Domestic Violence


What is Domestic Violence?
Domestic violence can affect anyone. The abuse can be physical, sexual, emotional, psychological, economic, or a combination of many types of abuse. Domestic violence is not a disagreement, a marital spat, or an anger management problem. It is a pattern of abusive, disrespectful, and controlling behaviors that one person uses to establish power over their partner in order to control that partner’s actions and activities. Look at the wheel above to see if someone you know maybe suffering from domestic violence.  


Warning Signs

Many people do not realize they are in an abusive relationship because they have not yet been physically hurt.

These are the most common warning signs associated with all types of abusive relationships: 

  • Is your partner insulting you, putting you down or blaming you for everything that happens? 
  • Is your partner telling you that you are not worthy or “not good enough” to be loved? 
  • Is your partner excessively jealous and/or overly possessive?
  • Is your partner prone to an explosive or “bad temper?” 
  • Is your partner keeping you from having your own friends, or seeing your family? 
  • Is your partner keeping you from having your own opinions, or not allowing you to speak freely? 
  • Is your partner keeping you from carrying or spending money, controlling how much you spend or making financial decisions without your input? 
  • Is your partner threatening you in any way, which makes you feel afraid? 
  • Is your partner someone who destroys things or possessions when angry? 
  • Is your partner pushing, slapping, hitting, kicking, biting, or grabbing you at the neck, or pulling your hair?
  • Is your partner forcing you to have sex when you don’t want to?
  • Is your partner threatening to hurt or kill you, your children, pets or members of your family?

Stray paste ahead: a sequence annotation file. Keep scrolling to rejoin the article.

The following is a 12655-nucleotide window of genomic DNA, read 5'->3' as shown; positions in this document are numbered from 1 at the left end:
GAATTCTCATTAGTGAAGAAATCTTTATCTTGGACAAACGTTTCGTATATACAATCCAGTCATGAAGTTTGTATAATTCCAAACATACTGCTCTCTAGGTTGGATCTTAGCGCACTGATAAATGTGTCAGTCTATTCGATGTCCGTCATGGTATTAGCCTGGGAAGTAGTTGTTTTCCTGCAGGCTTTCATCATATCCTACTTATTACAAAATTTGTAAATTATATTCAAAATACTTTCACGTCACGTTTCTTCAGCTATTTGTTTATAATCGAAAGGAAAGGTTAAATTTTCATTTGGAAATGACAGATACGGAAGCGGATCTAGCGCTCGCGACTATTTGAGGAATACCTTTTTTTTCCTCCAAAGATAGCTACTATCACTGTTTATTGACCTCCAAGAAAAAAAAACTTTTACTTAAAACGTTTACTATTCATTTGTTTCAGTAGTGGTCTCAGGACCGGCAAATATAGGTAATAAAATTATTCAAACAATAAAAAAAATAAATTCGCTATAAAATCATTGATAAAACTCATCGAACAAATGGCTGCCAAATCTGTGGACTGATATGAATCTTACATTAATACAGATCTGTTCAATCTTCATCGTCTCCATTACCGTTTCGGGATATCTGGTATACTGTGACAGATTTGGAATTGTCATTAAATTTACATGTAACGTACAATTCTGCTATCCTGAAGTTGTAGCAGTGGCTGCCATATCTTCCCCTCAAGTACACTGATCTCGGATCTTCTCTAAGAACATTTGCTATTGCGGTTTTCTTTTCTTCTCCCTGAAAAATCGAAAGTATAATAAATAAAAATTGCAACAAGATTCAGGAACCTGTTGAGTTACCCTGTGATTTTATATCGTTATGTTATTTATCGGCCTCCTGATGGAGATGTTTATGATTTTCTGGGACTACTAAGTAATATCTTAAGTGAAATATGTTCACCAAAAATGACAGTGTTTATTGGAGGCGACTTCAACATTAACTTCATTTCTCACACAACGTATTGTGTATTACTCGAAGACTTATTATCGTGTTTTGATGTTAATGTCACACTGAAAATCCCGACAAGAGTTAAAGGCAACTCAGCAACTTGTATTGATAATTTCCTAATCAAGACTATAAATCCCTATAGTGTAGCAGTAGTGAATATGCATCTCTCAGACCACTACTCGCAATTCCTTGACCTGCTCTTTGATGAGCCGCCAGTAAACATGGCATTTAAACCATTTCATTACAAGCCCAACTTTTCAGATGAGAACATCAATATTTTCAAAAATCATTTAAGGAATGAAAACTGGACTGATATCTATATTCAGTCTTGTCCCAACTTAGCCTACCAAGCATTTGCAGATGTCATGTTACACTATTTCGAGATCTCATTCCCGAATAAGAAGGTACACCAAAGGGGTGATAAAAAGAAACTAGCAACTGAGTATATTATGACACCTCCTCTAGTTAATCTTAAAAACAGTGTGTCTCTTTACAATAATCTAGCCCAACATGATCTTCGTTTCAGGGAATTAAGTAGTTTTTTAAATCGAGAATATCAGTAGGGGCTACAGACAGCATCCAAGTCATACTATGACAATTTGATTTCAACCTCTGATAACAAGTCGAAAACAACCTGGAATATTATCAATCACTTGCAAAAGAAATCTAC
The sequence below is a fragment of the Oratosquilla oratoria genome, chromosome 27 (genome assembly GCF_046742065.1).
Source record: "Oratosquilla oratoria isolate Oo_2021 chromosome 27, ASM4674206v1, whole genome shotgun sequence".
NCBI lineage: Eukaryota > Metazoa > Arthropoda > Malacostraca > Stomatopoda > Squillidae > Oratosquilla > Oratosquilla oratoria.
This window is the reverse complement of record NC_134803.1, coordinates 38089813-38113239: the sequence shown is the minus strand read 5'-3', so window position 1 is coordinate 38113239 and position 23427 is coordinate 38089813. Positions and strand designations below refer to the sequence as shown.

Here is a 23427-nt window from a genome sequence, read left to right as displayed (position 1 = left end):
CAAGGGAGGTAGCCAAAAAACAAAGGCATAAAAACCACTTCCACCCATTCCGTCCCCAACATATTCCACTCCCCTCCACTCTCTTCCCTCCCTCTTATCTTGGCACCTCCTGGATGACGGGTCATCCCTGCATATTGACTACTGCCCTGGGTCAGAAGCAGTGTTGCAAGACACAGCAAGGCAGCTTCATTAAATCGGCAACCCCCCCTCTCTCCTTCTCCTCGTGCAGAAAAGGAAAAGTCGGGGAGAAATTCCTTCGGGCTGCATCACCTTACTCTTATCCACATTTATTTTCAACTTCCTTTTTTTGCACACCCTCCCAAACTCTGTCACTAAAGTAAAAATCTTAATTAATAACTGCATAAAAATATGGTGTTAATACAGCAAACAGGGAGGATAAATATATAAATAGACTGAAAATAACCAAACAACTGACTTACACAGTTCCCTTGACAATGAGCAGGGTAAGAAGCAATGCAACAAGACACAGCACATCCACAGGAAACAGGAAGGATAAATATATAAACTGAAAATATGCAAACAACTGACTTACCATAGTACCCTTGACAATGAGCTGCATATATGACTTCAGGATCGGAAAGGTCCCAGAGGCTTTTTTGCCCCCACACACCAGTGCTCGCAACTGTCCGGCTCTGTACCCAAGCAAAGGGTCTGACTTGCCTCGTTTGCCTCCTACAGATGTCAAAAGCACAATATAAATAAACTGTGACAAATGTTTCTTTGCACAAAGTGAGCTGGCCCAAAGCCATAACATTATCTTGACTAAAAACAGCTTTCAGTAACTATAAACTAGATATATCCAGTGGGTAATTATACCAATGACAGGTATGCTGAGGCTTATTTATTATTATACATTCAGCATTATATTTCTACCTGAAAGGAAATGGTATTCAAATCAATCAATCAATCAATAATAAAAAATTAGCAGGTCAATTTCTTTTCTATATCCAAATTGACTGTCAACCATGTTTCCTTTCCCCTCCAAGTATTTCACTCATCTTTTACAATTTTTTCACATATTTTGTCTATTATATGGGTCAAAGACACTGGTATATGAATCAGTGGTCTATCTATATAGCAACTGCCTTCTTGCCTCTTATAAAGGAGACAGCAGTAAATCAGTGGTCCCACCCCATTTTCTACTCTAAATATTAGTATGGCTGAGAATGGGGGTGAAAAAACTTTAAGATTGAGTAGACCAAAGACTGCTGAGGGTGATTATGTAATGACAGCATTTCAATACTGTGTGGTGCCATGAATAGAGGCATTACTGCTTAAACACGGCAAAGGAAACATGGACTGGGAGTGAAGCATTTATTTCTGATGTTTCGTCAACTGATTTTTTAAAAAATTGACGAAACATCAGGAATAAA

ANY of the following incidents are signs of increased danger:

  • Abuse is happening more often.
  • Partner’s controlling behavior becomes more obvious to others.
  • Stalking, electronic tracking and checking phone for calls and texts. 
  • Physical contact or “sex-play” gets rougher. 
  • Partner tries to strangle you, puts hands around your neck or applies pressure to your neck.
  • Partner has access to a gun.
  • Partner abuses drugs or alcohol. Increased danger if partner gets drunk or high daily or almost daily.
  • Partner threatens to kill self or others. 
  • You become pregnant and your partner becomes increasingly jealous or controlling. 
  • Partner is increasingly jealous, suspicious, or possessive. 
  • Partner hurts or kills pets. 
  • Partner feels as though he is losing control over you. 
  • Someone outside of your home becomes aware of the abuse. 

If you need help leaving an abusive relationship, call CASA’s 24 hour crisis hotline: 352-344-8111.  


Safety Planning Checklist

Creating a personal safety plan is a useful method to increase safety.

Before You Are Ready To Leave:

  • Establish a verbal code word with family and friends to identify when you are in trouble
  • Ask a neighbor to call the police if violence begins
  • Hide any weapons, if safe
  • Arrange for safety/care of pets  
  • Pack an “Escape Bag” with:
    • Driver’s License or photo identification
    • Birth Certificates for you and your children
    • Social Security cards for you and your children
    • EBT card, Medicaid, insurance cards, and Financial Information,
    • Checkbook, ATM card, etc.
    • Money, credit cards, bank books, etc.
    • Proof of income for self and partner
  • Legal Papers To Have With You:
    • Your Injunction for Protection (if you have one)
    • Lease, rental agreement, house deed
    • Car registration and insurance papers
    • Health and life insurance papers
    • Medical records for you & your children
    • Immigration papers
  • Other Important Items:
    • Names and addresses of family members
    • House, car and safety deposit box keys
    • Medicines and all prescriptions (extra)
    • Jewelry, glasses, dentures, contact lenses
    • Pictures of you, your children and your abusive partner
    • Change of clothes for you and your children (diaper bag, bottles, etc.)
    • Security blanket, favorite book and toy for your child
  • If you need help leaving an abusive relationship, call CASA's  24 hour hotline: